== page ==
About the Book
The questions, topics, and author biography that follow are designed to enhance your group's reading and discussion of Ralph Ellison's Invisible Man. We hope that they will provide you with new ways of looking at--and talking about--a book that is widely acknowledged as one of the greatest American novels of the second half of this century. From the moment of its publication in 1952, Invisible Man generated the impact of a cultural tidal wave. Here was a pioneering work of African-American fiction that addressed not only the social, but the psychic and metaphysical, components of racism: the invisibility of a large portion of this country's populace and the origins of that invisibility in one people's willed blindness and another's habit of self-concealment.
But Ellison had created far more than a commentary on race. He had attempted to decipher the cruel and beautiful paradox that is America, a country founded on high ideals and cold-blooded betrayals. And he sent his naive hero plunging through almost every stratum of this divided society, from an ivy-covered college in the deep South to the streets of Harlem, from a sharecropper's shack to the floor of a hellish paint factory, from a millionaire's cocktail party to a communist rally, from church jubilees to street riots. Along the way, Ellison's narrator encounters the full range of strategies that African-Americans have used in their struggle for survival and dignity--as well as all the scams, alibis, and naked brutalities that whites have used to keep them in their place.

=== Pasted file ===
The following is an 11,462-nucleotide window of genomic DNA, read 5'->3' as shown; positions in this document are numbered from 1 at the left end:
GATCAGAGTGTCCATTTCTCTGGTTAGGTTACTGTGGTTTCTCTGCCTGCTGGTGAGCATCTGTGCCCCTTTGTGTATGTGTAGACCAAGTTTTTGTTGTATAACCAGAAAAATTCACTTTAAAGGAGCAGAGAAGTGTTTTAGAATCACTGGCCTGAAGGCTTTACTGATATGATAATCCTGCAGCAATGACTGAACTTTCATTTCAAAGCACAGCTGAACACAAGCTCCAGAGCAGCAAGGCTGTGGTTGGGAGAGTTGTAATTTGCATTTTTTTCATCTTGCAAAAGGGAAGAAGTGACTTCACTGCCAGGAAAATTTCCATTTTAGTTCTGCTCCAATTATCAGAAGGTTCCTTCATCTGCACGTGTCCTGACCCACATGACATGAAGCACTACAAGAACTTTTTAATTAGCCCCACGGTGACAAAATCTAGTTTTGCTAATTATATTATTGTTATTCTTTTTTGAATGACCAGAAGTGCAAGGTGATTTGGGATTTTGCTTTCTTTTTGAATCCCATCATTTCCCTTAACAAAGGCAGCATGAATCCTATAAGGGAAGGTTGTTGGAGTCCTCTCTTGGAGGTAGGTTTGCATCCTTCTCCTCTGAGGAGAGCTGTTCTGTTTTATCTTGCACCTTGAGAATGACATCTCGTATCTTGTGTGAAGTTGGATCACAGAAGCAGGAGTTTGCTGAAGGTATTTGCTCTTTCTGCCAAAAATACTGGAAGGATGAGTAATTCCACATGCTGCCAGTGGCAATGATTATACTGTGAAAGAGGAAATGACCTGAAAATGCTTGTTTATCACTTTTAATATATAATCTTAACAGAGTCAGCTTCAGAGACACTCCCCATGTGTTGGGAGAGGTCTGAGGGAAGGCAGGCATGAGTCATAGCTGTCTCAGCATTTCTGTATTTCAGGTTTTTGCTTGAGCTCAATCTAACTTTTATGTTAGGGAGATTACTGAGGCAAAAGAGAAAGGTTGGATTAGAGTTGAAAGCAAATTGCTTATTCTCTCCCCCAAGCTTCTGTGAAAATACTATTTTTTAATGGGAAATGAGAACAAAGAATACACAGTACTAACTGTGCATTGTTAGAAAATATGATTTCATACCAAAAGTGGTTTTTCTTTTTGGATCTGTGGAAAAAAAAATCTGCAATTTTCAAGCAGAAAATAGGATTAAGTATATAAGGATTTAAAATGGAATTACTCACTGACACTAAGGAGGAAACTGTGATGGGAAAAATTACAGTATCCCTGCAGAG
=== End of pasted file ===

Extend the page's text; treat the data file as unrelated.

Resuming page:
In his prose, Ellison managed to encompass the entirety of the American language--black and white, high-brow and low-down, musical, religious, and jivey--and reshape it to his own ends. In Invisible Man he created one of those rare works that is a world unto itself, a book that illuminates our own in ways that are at once hilarious and devastating.
- Publication Date: March 14, 1995
- Paperback: 608 pages
- Publisher: Vintage
- ISBN-10: 0679732764
- ISBN-13: 9780679732761